The reaction, if this joint venture fails, is going to be: "If AT&T can't make it work, who can?"
But buried inside every business risk is opportunity: If PhoneRunner can quickly roll out service nationally -- AT&T execs Monday estimated $4 billion in annual sales no later than three years after the service begins full operation -- and can satisfy our expectations for quality and reliability, PhoneRunner's business could simply explode.
I should note another tough issue for AT&T here: the need, if they're going to slap "brand AT&T" on this service to reassure us, to make this seem like one big, integrated, same-quality-everywhere service ... even though they'll be delivering it through TCI in some areas and through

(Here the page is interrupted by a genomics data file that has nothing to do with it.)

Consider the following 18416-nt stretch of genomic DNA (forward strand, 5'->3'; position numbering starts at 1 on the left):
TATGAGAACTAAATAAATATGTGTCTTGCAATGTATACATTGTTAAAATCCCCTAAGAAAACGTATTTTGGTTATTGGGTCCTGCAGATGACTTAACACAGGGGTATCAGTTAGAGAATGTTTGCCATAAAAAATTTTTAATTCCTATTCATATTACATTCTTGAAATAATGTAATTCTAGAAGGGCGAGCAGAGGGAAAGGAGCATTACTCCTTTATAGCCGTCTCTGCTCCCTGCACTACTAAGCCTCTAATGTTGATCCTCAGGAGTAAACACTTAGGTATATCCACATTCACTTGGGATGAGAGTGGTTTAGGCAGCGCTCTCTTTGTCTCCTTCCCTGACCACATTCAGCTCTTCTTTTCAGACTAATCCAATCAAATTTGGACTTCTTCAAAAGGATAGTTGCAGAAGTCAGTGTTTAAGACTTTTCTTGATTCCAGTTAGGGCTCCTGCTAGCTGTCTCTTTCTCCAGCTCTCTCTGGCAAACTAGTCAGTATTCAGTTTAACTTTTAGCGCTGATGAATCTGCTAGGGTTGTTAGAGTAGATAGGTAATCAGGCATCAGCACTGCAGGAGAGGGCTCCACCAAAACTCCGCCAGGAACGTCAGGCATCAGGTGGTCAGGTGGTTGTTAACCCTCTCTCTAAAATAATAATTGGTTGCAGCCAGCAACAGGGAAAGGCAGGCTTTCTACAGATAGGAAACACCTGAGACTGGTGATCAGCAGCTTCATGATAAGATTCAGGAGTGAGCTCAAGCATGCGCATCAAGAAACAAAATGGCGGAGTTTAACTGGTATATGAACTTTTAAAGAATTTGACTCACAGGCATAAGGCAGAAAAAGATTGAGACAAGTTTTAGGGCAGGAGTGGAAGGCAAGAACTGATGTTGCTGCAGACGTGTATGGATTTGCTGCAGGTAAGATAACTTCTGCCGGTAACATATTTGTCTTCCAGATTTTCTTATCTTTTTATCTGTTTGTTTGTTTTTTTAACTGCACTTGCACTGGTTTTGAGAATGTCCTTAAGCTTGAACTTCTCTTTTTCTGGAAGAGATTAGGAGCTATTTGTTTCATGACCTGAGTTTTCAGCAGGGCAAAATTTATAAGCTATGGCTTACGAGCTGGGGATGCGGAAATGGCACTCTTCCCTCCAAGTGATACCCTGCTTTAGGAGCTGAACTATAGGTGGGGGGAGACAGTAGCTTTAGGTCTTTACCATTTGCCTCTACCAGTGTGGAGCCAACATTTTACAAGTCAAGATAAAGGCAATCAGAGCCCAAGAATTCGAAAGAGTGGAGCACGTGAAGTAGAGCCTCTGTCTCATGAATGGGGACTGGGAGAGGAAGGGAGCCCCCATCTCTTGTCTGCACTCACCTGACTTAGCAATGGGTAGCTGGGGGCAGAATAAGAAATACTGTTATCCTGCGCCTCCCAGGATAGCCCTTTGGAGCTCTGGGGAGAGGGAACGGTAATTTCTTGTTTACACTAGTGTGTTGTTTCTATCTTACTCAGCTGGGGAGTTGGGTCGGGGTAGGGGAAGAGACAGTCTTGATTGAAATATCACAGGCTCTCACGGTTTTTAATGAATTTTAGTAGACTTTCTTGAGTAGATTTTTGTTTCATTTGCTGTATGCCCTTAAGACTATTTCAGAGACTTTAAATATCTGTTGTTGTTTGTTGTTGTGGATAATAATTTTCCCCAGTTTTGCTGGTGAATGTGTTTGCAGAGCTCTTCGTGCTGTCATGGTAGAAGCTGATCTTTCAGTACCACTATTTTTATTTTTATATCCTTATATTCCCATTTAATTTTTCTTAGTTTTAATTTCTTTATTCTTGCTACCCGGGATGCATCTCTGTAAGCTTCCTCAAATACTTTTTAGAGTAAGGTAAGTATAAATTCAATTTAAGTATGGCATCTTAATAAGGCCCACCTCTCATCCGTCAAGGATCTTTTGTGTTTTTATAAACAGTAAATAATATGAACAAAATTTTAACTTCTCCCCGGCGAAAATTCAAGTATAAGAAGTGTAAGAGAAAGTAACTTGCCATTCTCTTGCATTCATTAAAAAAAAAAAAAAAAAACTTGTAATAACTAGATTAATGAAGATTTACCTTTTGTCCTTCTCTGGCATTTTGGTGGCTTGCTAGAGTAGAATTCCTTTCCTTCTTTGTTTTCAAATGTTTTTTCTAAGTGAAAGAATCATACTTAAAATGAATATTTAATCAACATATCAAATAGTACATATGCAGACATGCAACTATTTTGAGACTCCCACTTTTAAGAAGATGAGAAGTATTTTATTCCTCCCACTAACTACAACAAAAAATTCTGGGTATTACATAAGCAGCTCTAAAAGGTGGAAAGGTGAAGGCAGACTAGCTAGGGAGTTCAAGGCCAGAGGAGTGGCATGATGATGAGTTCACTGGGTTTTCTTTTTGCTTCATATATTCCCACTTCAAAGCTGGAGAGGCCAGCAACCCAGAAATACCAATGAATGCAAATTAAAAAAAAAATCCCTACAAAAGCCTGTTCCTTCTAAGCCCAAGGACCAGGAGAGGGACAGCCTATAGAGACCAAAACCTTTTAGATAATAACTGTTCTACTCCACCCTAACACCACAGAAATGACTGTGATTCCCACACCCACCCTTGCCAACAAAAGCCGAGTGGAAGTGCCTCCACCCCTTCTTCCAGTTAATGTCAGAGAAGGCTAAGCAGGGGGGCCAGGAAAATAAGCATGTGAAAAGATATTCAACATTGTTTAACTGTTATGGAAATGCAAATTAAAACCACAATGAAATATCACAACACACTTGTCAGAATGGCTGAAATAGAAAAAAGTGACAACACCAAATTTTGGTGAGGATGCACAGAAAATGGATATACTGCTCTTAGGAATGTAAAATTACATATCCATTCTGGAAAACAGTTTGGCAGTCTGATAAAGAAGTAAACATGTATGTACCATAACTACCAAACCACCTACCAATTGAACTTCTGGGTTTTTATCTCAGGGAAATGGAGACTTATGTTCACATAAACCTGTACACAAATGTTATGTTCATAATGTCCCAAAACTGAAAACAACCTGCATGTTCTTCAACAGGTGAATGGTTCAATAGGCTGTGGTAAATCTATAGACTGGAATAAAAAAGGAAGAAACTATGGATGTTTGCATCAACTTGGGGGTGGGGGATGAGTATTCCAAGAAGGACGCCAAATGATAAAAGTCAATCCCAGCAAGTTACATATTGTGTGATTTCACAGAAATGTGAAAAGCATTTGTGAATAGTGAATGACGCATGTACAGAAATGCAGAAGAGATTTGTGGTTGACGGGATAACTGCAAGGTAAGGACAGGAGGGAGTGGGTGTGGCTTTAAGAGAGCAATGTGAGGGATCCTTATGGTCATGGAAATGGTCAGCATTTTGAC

Time Warner Cable
in others. That's going to be tough. Letters from readers were especially bitter about TCI, which has had some notable stumbles.
Problem 2: Powering the System
Ever notice that when your AC power goes down, your phone system stays up? (Of course. How else could you call your electric utility to scream at them?) That's because the U.S. phone system carries its own electrical current.
That low-level amperage is what powers your phones and allows them to ring. (Not exceeding the available power in your phone line was the ostensible reason for the nutty "Ringer Equivalence" regs a few years ago, when you were supposed to report to your phone company the R.E. rating of every phone you bought and added to your home.) These days we also have lots of fancy electronic features and displays in phones, from glowing LEDs to LCD displays for outgoing numbers, Caller ID and more. Their current draw is low, but it's there, too.